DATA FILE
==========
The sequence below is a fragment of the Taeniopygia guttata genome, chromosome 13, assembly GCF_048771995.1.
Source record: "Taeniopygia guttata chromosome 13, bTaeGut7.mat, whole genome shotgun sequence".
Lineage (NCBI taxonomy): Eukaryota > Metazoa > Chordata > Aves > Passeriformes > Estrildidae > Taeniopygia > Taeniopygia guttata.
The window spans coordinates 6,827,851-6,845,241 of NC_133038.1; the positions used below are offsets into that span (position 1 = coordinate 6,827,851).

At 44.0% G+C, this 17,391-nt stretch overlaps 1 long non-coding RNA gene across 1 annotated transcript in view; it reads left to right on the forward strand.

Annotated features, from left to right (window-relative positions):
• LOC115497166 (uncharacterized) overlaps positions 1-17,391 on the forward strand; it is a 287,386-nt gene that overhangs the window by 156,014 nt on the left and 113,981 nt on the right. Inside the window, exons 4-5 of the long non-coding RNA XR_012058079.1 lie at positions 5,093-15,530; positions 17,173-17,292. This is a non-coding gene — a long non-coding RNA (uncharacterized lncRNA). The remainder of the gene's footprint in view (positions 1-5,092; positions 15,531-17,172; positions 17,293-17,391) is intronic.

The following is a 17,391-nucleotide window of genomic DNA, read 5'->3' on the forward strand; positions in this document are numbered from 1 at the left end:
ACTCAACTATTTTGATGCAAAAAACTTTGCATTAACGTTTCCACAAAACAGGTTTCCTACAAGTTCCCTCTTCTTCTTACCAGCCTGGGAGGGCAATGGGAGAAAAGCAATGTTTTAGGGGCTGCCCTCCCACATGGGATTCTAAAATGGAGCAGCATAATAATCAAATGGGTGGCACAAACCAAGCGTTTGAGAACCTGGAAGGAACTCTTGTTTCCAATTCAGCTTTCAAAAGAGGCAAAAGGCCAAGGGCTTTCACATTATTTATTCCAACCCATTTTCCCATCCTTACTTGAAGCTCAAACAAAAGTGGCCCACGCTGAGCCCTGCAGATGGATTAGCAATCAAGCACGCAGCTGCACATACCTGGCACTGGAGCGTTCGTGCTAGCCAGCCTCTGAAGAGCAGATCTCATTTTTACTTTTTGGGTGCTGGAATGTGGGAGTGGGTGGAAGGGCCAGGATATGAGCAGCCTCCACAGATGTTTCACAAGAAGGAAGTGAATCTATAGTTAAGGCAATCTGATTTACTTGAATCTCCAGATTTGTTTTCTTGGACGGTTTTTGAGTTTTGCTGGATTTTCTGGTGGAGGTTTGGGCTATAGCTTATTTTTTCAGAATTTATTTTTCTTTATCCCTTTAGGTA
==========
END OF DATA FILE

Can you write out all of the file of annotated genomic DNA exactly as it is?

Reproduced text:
The sequence below is a fragment of the Taeniopygia guttata genome, chromosome 13, assembly GCF_048771995.1.
Source record: "Taeniopygia guttata chromosome 13, bTaeGut7.mat, whole genome shotgun sequence".
Lineage (NCBI taxonomy): Eukaryota > Metazoa > Chordata > Aves > Passeriformes > Estrildidae > Taeniopygia > Taeniopygia guttata.
The window spans coordinates 6,827,851-6,845,241 of NC_133038.1; the positions used below are offsets into that span (position 1 = coordinate 6,827,851).

At 44.0% G+C, this 17,391-nt stretch overlaps 1 long non-coding RNA gene across 1 annotated transcript in view; it reads left to right on the forward strand.

Annotated features, from left to right (window-relative positions):
• LOC115497166 (uncharacterized) overlaps positions 1-17,391 on the forward strand; it is a 287,386-nt gene that overhangs the window by 156,014 nt on the left and 113,981 nt on the right. Inside the window, exons 4-5 of the long non-coding RNA XR_012058079.1 lie at positions 5,093-15,530; positions 17,173-17,292. This is a non-coding gene — a long non-coding RNA (uncharacterized lncRNA). The remainder of the gene's footprint in view (positions 1-5,092; positions 15,531-17,172; positions 17,293-17,391) is intronic.

The following is a 17,391-nucleotide window of genomic DNA, read 5'->3' on the forward strand; positions in this document are numbered from 1 at the left end:
ACTCAACTATTTTGATGCAAAAAACTTTGCATTAACGTTTCCACAAAACAGGTTTCCTACAAGTTCCCTCTTCTTCTTACCAGCCTGGGAGGGCAATGGGAGAAAAGCAATGTTTTAGGGGCTGCCCTCCCACATGGGATTCTAAAATGGAGCAGCATAATAATCAAATGGGTGGCACAAACCAAGCGTTTGAGAACCTGGAAGGAACTCTTGTTTCCAATTCAGCTTTCAAAAGAGGCAAAAGGCCAAGGGCTTTCACATTATTTATTCCAACCCATTTTCCCATCCTTACTTGAAGCTCAAACAAAAGTGGCCCACGCTGAGCCCTGCAGATGGATTAGCAATCAAGCACGCAGCTGCACATACCTGGCACTGGAGCGTTCGTGCTAGCCAGCCTCTGAAGAGCAGATCTCATTTTTACTTTTTGGGTGCTGGAATGTGGGAGTGGGTGGAAGGGCCAGGATATGAGCAGCCTCCACAGATGTTTCACAAGAAGGAAGTGAATCTATAGTTAAGGCAATCTGATTTACTTGAATCTCCAGATTTGTTTTCTTGGACGGTTTTTGAGTTTTGCTGGATTTTCTGGTGGAGGTTTGGGCTATAGCTTATTTTTTCAGAATTTATTTTTCTTTATCCCTTTAGGTA